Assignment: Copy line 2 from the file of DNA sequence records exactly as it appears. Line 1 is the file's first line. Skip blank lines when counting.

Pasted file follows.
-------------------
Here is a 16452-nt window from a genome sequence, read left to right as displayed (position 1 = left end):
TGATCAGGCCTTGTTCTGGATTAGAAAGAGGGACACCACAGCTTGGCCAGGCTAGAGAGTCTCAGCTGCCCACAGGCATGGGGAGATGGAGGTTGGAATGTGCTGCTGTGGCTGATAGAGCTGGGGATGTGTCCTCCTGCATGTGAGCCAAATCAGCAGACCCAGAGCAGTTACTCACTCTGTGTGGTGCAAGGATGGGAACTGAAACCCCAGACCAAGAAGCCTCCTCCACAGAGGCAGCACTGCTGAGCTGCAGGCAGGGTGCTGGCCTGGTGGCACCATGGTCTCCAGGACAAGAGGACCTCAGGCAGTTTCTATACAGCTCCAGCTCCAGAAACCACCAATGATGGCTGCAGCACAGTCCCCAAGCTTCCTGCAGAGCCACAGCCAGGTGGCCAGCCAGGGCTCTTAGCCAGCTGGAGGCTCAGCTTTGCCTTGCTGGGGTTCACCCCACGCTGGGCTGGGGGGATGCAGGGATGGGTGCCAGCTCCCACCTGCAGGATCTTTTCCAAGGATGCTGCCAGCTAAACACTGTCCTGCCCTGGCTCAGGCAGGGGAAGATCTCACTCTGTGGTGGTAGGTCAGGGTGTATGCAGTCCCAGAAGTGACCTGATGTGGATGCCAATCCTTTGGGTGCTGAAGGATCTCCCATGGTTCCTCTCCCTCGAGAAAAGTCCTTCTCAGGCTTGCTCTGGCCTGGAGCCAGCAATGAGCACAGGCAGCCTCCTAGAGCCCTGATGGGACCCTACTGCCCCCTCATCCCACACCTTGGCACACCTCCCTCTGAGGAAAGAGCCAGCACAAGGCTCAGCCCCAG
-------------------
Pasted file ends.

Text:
TGATCAGGCCTTGTTCTGGATTAGAAAGAGGGACACCACAGCTTGGCCAGGCTAGAGAGTCTCAGCTGCCCACAGGCATGGGGAGATGGAGGTTGGAATGTGCTGCTGTGGCTGATAGAGCTGGGGATGTGTCCTCCTGCATGTGAGCCAAATCAGCAGACCCAGAGCAGTTACTCACTCTGTGTGGTGCAAGGATGGGAACTGAAACCCCAGACCAAGAAGCCTCCTCCACAGAGGCAGCACTGCTGAGCTGCAGGCAGGGTGCTGGCCTGGTGGCACCATGGTCTCCAGGACAAGAGGACCTCAGGCAGTTTCTATACAGCTCCAGCTCCAGAAACCACCAATGATGGCTGCAGCACAGTCCCCAAGCTTCCTGCAGAGCCACAGCCAGGTGGCCAGCCAGGGCTCTTAGCCAGCTGGAGGCTCAGCTTTGCCTTGCTGGGGTTCACCCCACGCTGGGCTGGGGGGATGCAGGGATGGGTGCCAGCTCCCACCTGCAGGATCTTTTCCAAGGATGCTGCCAGCTAAACACTGTCCTGCCCTGGCTCAGGCAGGGGAAGATCTCACTCTGTGGTGGTAGGTCAGGGTGTATGCAGTCCCAGAAGTGACCTGATGTGGATGCCAATCCTTTGGGTGCTGAAGGATCTCCCATGGTTCCTCTCCCTCGAGAAAAGTCCTTCTCAGGCTTGCTCTGGCCTGGAGCCAGCAATGAGCACAGGCAGCCTCCTAGAGCCCTGATGGGACCCTACTGCCCCCTCATCCCACACCTTGGCACACCTCCCTCTGAGGAAAGAGCCAGCACAAGGCTCAGCCCCAG